15 of the Best NFL Playoff Games….EVER
The NFL playoffs are among us and the stakes are high. As things heat up amongst the remaining NFL teams and their fans the talk of past playoff match ups arise. Through out the history of the NFL there have been great games. The most memorable games happen during the post season. Everything is on the line and team’s seasons can be over in with one lost, so players put their all into playing. As a fan your blood pressure will probably rise if you team is playing in the playoffs. The post-season is when mind blowing plays and missed calls happen. This list includes the greatest NFL playoff games ever.
Broncos vs Steelers in 2011 playoffs
Tim Tebow’s run through the 2011 season truly was incredible. Tebow was coming off of a three game slump. Going into the game John Elway told him to “Pull the trigger”. That’s exactly what he did. After going into overtime, Tebow connected with Demaryius Thomas on an 80-yard touchdown pass on the first play of overtime. Tebow throw for 316 yards and two touchdowns. The Broncos won the AFC wild card game and silenced critics for the moment.
Seahawks vs the Saints in 2010 playoffs
People complained that the Seattle Seahawks should have been the away team instead of the home team considering their record was not as good as the Saints. Its an argument that still goes on five years later. Some will say that that was the deciding factor of the Seahawks victory over the Saints. Seattle quarterback Matt Hasselback was considered to be done for with multiple injuries, bad performance and old age. He showed everyone the he still had a little left in the tank as he completed 22 of his 35 passes for 272 yards and four touchdowns to bet the Saints 41-36.
Cardinals vs Packers in 2009 playoffs
Kurt Warner’s career was fizzing out by the time he made it to the 2009 playoffs. People were counting him out until the wild card game against the Green Bay Packers. Kurt Warner seemingly rose from the dead in this game completing 29 of 33 pass attempts for 379 yards and five touchdowns. He played without his star receiver Anquan Boldin and no quarterback has averaged more yards per postseason game. The retirement rumors got quiet after that game.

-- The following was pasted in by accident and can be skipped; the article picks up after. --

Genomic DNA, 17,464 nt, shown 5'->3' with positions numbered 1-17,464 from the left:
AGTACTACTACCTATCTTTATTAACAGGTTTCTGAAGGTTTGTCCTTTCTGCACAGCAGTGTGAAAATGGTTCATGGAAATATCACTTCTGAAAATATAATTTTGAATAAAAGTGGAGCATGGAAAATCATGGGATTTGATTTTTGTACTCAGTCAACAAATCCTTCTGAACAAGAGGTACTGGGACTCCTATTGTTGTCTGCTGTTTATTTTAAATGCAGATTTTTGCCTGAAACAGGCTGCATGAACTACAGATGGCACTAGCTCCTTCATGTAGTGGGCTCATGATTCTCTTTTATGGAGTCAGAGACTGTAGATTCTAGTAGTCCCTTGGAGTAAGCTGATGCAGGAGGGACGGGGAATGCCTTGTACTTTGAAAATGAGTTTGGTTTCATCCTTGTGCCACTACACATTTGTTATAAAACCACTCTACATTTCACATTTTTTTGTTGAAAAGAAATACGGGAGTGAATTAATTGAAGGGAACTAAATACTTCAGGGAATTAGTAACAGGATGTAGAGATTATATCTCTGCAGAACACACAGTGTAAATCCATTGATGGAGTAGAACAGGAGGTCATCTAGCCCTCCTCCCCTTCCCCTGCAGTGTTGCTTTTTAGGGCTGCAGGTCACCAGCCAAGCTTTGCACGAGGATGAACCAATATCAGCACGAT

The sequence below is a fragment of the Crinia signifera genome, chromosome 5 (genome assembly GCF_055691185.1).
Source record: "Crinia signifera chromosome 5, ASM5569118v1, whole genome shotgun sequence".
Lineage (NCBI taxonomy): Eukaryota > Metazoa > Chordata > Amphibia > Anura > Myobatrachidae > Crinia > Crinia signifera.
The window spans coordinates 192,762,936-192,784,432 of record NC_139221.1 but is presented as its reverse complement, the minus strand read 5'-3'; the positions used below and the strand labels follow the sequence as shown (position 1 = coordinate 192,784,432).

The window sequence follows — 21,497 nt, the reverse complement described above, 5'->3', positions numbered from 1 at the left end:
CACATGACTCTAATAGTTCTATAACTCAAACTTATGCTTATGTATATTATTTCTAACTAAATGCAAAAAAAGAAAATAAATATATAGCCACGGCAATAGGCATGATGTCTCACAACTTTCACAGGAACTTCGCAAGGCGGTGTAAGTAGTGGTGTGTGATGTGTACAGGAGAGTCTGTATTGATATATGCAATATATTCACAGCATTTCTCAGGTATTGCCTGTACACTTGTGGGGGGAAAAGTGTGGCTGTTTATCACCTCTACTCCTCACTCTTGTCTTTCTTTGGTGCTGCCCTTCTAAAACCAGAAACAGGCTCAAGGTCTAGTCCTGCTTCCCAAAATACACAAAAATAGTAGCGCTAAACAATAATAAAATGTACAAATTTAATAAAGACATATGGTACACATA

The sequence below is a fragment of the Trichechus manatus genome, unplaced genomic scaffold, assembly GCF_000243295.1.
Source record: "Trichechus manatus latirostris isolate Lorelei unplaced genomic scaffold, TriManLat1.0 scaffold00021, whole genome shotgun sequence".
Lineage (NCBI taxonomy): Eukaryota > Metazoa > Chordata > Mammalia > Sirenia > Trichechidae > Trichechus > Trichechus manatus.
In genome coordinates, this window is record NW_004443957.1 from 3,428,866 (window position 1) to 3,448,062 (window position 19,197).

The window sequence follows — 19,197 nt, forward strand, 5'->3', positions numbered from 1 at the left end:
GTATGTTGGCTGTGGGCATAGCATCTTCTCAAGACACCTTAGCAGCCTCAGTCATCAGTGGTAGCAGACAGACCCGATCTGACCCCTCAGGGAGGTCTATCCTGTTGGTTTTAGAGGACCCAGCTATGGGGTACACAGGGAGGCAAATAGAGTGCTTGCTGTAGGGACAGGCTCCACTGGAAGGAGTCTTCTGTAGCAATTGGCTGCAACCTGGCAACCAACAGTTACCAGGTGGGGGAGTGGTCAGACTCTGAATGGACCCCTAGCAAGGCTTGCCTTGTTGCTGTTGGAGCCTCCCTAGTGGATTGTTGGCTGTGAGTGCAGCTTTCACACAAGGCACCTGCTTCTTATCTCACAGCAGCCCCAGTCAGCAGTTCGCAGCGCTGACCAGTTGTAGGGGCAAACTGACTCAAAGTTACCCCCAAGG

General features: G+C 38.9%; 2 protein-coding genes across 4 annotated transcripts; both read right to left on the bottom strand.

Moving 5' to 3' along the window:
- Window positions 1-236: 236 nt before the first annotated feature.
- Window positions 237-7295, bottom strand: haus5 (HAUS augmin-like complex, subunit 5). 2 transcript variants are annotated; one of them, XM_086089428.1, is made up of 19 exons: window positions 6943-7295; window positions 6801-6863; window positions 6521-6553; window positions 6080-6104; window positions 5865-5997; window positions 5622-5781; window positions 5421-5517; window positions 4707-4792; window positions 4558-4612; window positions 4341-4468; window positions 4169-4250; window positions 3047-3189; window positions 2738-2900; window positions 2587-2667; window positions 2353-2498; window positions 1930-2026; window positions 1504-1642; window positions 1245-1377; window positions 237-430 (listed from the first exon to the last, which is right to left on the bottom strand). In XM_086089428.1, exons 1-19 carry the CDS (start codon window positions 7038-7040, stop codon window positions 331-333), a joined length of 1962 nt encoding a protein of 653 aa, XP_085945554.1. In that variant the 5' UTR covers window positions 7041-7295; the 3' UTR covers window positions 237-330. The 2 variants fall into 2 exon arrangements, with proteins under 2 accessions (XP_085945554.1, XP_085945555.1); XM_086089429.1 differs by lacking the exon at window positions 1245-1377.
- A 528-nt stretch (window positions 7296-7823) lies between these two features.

Chargers vs. Dolphins in 1982 playoffs
This is arguably the greatest playoff game ever. It doesn’t have a nick name like other great games but it is worthy of one. In 1982 the Chargers and Dolphins met for the AFC semi-finals. At the end of the first quarter, the Chargers led 24-0 despite the stifling heat. In the beginning of the second quarter, Don Strock came in the game as quarterback for the Dolphins replacing David Woodley. The Dolphins immediately began to come back ending the first half with a 40 yard “hook and later” play ending in a touchdown with no time left. The second half was tit for tat and the game went into overtime tied at 38-38. Finally after the Chargers missed a field goal the Dolphins hit a 29 yard field goal that won the game.
The Catch: 49ers vs. Cowboys in 1982 playoffs
Deemed “The Catch”, the 1982 NFC Championship game between the 13-3 49ers and the Cowboys was as exciting as any game can get. Joe Montana threw three touchdown passes. One of those touchdown passes was the game winner for the 49ers. After moving the ball down the field to the Dallas six yard line, Joe Montana threw a 10 yard pass to Dwight Clark who jumped to unbelievable heights to catch the ball at the back of the endzone. The game ended with a 49ers 28-27 victory.
The Drive: Broncos vs Browns in 1987 playoffs
The 1987 AFC Championship game was between the Denver Broncos and the Cleveland Browns. The Browns dominated the game and with 5:43 left in the game they led 20-13. It seemed that Cleveland would go to the Super Bowl, but the Broncos had John Elway. Elway, backed to his own two yard line put together one of the greatest drives in the history of the NFL. 13 plays for 98 yards which ended in a touchdown pass from Elway to Mark Jackson to send the game into OT. The Broncos kicked a field goal and continued to the Super Bowl.
Merry Christmas, Miami! Dolphins vs Chiefs playoffs in 1971
Played on Christmas day in 1971 the Dolphins played a tight game against the Kansas City Chiefs. At halftime, the game was tied, 10-10. In the second half the two went back and fourth, Chiefs up 17-10, Dolphins tie it; Chiefs up 24-17, Dolphins tie it. It looked like the Chiefs would win after a kickoff return put them in field goal range, but their kicker missed the 31 yard field goal sending the game into OT. The first OT was scoreless going into another OT where the Dolphins hit a 37 yard field goal to win the game. To date this game is the longest in NFL history clocking in at 82 minutes and 40 seconds.
The Fumble: Broncos vs Browns in 1988 playoffs
They’re are many games where teams have made a mistake and ended up losing. Nothing is worst that “The Fumble” during the ’88 AFC Championship game between the Broncos and the Browns. The game looked like a Denver cakewalk in the first half, with the Broncos piling up a 21-3 lead. The Browns did not give up. In the third quarter of the game the Browns came back, but still trailed 38-31. They made it into the Broncos territory when running back Earnest Byner fumbled the ball. The Broncos recovered and ran out the clock to win the game.